Peabody is the building, Jack is the dog, and I'm Dean J (she/her, btw).

There's a decade of posts here, so the search box can help find an answer to common questions. Pick a name, real or otherwise, if posting a comment.
Please link to the specific post if referencing what is written here elsewhere.

Welcome to the blog and thanks for reading!

Monday, October 20, 2008

The prevelance of the IB

This morning's Washington Post has an article about how IB programs are received at area colleges and universities. To say it baffles me would be an understatement.

I've been told that Virginia ranks third in the list of states with the most IB programs in high schools. Seeing IB courses on applicant transcripts is very common. In fact, there are a good number of schools in Virginia that are offering both the AP and the IB and some that offer AP, IB, and Dual Enrollment (hats off to the faculty and registrars at those schools who manage to provide so many offerings). The University's IB credit policy and related charts that cover AP, IB, and language about the British, French, German and Swiss systems are easily found by doing a search on the student handbook page:

The University’s undergraduate schools usually award advanced standing (course exemption and academic credits) to entering students for qualifying scores on a variety of advanced examinations if such examinations are taken before matriculation at the University or another college. For example, the College of Arts and Sciences awards advanced standing credit for scores of 5, 6, and 7 on most International Baccalaureate Higher Level Examinations. Advanced standing credit is also considered for qualifying scores on the General Certificate of Equivalency (GCE), British A-levels, French Baccalaureate, German Abitur, and Swiss Federal Maturity Certificate.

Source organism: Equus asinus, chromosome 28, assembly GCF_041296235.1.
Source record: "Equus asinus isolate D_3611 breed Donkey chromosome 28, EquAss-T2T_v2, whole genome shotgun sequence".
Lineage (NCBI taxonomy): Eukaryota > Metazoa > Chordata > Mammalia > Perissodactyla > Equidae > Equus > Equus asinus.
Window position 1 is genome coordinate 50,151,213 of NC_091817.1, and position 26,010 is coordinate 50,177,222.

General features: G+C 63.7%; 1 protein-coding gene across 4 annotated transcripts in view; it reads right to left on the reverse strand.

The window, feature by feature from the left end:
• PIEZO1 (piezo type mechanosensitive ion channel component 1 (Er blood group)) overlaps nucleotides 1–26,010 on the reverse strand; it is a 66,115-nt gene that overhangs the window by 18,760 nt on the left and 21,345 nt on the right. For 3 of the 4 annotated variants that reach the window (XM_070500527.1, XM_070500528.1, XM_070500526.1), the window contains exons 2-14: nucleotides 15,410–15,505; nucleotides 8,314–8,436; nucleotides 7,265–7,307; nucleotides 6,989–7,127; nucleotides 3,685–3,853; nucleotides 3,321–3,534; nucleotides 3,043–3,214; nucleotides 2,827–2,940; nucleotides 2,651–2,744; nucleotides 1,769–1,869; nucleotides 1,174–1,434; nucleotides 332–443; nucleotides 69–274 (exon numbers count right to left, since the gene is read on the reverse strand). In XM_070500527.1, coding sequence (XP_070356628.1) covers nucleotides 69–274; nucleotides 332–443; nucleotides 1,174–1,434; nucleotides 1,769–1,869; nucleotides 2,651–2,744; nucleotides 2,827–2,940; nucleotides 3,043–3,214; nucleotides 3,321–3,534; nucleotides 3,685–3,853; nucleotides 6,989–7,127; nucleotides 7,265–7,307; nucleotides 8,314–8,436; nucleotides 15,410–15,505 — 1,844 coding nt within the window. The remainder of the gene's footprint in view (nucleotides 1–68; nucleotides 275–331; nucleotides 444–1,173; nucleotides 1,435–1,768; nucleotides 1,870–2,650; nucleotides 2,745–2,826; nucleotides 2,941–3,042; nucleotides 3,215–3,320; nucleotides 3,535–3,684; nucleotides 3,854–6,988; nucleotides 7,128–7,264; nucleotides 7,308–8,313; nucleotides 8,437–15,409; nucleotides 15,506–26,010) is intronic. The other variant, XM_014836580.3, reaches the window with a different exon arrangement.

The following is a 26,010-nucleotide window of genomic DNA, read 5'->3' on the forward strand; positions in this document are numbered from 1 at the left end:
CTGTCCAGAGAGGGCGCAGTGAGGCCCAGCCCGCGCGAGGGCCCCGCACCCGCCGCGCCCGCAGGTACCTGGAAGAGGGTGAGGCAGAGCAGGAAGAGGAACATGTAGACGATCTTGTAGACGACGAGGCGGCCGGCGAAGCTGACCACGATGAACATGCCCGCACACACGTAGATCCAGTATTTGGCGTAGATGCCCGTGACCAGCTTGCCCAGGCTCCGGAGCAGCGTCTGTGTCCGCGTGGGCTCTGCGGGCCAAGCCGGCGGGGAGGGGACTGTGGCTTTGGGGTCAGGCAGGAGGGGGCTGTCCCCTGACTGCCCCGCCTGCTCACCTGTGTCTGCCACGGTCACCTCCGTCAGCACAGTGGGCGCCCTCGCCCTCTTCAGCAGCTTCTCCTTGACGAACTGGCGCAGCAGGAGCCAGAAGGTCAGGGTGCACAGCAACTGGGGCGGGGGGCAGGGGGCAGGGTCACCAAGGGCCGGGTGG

College of Arts and Sciences students should consult the chart included in the College website for credit awarded to students for International Baccalaureate, A-Level, Baccalaureate, and Abitur examinations. Students in the School of Architecture, School of Engineering and Applied Science, and School of Nursing should consult their undergraduate dean's office to find out what credit is given for these exams. Accepted students should have score reports sent directly to the Office of Admission in the summer following the final year of secondary school study.

The article claims "the academic departments [at UVa and other schools like William & Mary and George Mason] were refusing to give them the credit AP students received" when this clearly isn't the case. It goes on to describe the policies of these schools as discriminatory.

Perhaps the article is really about the IB Standard Level? If so, the author should have been much clearer, as those of us in Virginia are very familiar with the structure of the IB system.

Rest assured, IB students. If you score a 5, 6, or 7 on your higher level exams, you'll be getting some credit for your work here at UVa. Students can get anywhere from three to eight credits for scores from either the AP or the IB.